Incidentally, neither the Lyft driver nor Commissioner Hardesty had a viable reason to call 9-1-1: none of what has been reported even remotely amounted to an “emergency.” From the accounts I read and the following audio tape recording of the actual 9-1-1 conversation between Hardesty and the public safety call-taker, Portland’s 9-1-1 dispatcher handled the matter most appropriately and informed Ms. Hardesty that her impasse with the Lyft driver constituted a “civil agreement” and not anything warranting an urgent response by any public safety official. You’d think Commissioner Hardesty would certainly know that…but perhaps self-importance overrode logic and rational considerations.
Did you catch her assertion at the 1:13 mark: “…this is not a police issue” after which she rambled and claimed she was not going to leave the man’s car (per his rightful request)? Ordinarily, such an obstinate stance teeters on the threshold of Trespassing. She then adds, “He can’t go anywhere because I’m not moving until another [Lyft] car comes, so…” That recorded verbiage amounts to holding the driver against his free will while also impeding his means of economic sustenance.
Cops deal with these sorts all…the…time. And that segues back to our subject matter today.
George Bernard Shaw once coined a philosophical point with applications to the law enforcement institution and the naysayers who wish it wiped from the planet: “The reasonable man adapts himself to the world; the unreasonable one persists in trying to adapt the world to himself. Therefore, all progress depends on the unreasonable man.”
Distill from Mr. Shaw’s statement what you will; there may be a few potential interpretations beyond Mr. Shaw’s gist. For our purposes, we focus on the will and inherent desire to make things better despite the negative Nancy types populating the airwaves with static and annoyance…those to whom Mr. Shaw alludes to as folks who have unsustainable expectations of the world morphing to suit their whims. Tantrums ensue…while others get busy buffering the tin.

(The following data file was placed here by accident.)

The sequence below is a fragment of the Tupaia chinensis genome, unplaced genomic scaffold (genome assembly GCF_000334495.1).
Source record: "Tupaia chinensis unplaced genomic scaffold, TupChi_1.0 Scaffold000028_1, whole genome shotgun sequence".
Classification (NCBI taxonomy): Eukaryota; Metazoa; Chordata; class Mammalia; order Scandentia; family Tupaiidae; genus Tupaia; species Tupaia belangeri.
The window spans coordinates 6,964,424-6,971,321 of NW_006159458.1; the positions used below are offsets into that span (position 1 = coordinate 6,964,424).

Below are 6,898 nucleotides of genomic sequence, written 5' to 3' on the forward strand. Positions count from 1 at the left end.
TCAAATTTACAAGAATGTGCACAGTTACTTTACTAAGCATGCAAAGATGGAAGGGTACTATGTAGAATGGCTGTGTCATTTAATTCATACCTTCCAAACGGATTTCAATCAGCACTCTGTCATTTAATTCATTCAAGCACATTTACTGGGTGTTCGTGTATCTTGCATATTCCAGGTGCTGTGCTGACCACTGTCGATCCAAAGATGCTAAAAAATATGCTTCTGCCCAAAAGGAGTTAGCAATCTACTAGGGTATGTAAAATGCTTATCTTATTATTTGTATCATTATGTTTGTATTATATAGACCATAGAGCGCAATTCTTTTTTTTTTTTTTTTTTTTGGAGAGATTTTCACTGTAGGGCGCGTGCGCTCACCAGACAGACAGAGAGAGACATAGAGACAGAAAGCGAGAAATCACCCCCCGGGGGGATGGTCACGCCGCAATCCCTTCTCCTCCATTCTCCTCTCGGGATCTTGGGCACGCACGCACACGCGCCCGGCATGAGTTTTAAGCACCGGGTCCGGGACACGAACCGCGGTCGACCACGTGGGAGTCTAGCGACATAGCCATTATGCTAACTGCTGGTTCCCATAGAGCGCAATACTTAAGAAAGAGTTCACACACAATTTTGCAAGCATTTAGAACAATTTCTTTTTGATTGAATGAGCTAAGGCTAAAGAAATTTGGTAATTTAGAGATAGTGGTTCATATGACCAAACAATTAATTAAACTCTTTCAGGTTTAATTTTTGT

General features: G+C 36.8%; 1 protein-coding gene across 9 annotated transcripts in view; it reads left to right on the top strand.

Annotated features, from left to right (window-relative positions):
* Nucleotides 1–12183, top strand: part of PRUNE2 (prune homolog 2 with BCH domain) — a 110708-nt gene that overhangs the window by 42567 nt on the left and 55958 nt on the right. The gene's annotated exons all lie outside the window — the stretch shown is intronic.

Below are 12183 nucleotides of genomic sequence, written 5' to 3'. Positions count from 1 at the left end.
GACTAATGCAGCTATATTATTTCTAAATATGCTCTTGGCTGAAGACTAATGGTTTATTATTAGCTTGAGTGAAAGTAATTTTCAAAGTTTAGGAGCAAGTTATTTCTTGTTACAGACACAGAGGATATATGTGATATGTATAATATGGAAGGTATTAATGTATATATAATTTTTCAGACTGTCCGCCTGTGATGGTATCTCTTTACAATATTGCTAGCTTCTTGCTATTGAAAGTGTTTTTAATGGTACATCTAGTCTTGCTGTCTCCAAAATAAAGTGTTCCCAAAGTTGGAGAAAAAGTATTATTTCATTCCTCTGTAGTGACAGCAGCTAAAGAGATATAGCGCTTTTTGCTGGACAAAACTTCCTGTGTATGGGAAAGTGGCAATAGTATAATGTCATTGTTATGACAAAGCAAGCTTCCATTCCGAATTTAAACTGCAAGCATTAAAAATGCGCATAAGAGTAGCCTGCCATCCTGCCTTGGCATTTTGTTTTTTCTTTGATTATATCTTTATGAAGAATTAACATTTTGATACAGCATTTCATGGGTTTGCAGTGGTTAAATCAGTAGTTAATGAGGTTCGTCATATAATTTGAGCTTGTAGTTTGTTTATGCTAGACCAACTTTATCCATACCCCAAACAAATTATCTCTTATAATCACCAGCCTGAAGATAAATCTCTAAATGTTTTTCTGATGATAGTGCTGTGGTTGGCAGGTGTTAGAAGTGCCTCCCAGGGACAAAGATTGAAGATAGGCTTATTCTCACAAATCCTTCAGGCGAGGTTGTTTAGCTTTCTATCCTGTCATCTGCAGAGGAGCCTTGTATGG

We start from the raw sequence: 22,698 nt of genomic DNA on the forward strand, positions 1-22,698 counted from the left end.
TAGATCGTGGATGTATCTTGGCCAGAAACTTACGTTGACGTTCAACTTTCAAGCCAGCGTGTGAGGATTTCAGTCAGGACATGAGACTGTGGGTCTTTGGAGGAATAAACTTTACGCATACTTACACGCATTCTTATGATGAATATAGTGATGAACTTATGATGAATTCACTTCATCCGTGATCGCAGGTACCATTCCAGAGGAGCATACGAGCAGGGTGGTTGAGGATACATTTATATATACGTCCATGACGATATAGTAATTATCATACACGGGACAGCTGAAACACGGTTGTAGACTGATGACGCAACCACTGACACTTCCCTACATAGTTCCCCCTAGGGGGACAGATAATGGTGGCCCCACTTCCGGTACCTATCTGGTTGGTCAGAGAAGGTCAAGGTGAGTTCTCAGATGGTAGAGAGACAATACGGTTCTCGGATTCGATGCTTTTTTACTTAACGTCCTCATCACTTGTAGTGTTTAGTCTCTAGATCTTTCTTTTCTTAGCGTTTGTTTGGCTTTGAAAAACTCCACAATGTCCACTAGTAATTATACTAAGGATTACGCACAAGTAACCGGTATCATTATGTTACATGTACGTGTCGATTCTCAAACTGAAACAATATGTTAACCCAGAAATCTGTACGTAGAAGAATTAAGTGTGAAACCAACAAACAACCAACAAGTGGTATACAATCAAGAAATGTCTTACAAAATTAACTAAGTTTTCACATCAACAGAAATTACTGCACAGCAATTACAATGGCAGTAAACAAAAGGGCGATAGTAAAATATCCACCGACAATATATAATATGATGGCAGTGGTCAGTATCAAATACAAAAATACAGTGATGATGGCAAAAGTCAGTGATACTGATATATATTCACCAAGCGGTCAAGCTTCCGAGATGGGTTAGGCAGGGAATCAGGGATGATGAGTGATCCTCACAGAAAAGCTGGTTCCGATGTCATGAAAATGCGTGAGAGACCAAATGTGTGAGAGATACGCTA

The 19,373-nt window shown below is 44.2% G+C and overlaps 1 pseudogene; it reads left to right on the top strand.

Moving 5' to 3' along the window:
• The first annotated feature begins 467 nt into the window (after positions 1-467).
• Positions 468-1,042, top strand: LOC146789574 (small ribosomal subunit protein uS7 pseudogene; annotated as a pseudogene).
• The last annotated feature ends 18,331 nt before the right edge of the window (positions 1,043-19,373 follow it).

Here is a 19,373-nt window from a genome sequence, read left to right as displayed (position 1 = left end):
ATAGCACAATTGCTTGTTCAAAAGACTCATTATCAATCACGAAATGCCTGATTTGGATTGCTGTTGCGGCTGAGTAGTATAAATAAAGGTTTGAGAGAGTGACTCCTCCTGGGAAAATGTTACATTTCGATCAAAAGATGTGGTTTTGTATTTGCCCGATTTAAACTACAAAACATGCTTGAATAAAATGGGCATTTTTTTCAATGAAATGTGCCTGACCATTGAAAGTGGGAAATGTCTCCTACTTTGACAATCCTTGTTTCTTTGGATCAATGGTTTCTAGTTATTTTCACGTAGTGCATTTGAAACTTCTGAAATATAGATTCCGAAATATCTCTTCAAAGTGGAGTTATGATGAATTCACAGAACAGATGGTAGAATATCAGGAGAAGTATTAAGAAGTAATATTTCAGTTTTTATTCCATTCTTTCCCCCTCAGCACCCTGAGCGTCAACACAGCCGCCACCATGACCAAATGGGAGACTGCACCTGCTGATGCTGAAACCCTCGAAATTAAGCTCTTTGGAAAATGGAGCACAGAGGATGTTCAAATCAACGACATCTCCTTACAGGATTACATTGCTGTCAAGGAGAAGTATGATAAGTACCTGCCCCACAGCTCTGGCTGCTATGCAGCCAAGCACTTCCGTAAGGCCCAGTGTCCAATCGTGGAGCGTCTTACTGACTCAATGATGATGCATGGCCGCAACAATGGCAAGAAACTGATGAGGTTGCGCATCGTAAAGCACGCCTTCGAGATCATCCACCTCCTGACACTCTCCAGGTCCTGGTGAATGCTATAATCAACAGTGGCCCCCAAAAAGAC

In varying cities across the country, a new batch of police officers hit the streets recently, and those interviewed expressed their intent to have the support of the American public.
As one recent Dallas police academy graduate stated, “I want people to need us again.” The weight of that statement serves as a barometer signaling where we have been, where we are, and where we wish to go from here—troubled times fueled by people the likes of Ms. Hardesty have needlessly and recklessly tossed obstacles in the way of public safety tenets and the practitioners who are responsible for law and order, even if it means self-sacrifice.
Among myriad character traits and skills cops bring to the public safety table, well-meaning is paramount. And you can hear it in the voices (”being part of the conversation”) and see it in the eyes of these brave new law enforcement officers who are stanchioned to support strangers needing assistance navigating the often-complex constructs of American society. Even an elected official who adamantly refuses to exit a privately-owned automobile because the open window was to help combat COVID.
Lord knows the lurking perils stemming from recent legislation in Oregon whereby folks are within their legal rights to push poisonous narcotics into their bodies without having to worry about cops. Never mind the inherent spoils of such activities…including maybe targeting innocents waiting on a Lyft driver with closed windows. It’s dubious that Hardesty felt unsafe getting out of the Lyft driver’s car parked at a gas station located on the interstate…yet felt comfy enough getting in right in front of the casino where the ride-share driver picked her up. Gambling priorities?
In any event, it is reassuring to know that despite the movement to make anemic the police profession (or abolish it outright), noble-minded warriors don duty boots, lace them accordingly, and step into the fray while idolizing truth, justice, and the American way. We know there is plenty of kryptonite out there.
Realizing there is ample illegal firepower out there on the streets makes all new cops and current active-duty patriots targeted heroes.
Indeed, as newly minted Dallas police Officer Janine Adams said candidly, “I want people to need us again.” Respectfully, that “need” never ceased; instead, oppositionists and contrarians holding some sort of profound grudge propagandize to the contrary, and the seeds sowing hate somehow rooted deeply enough.
People need cops now and again…and infinitely thereafter.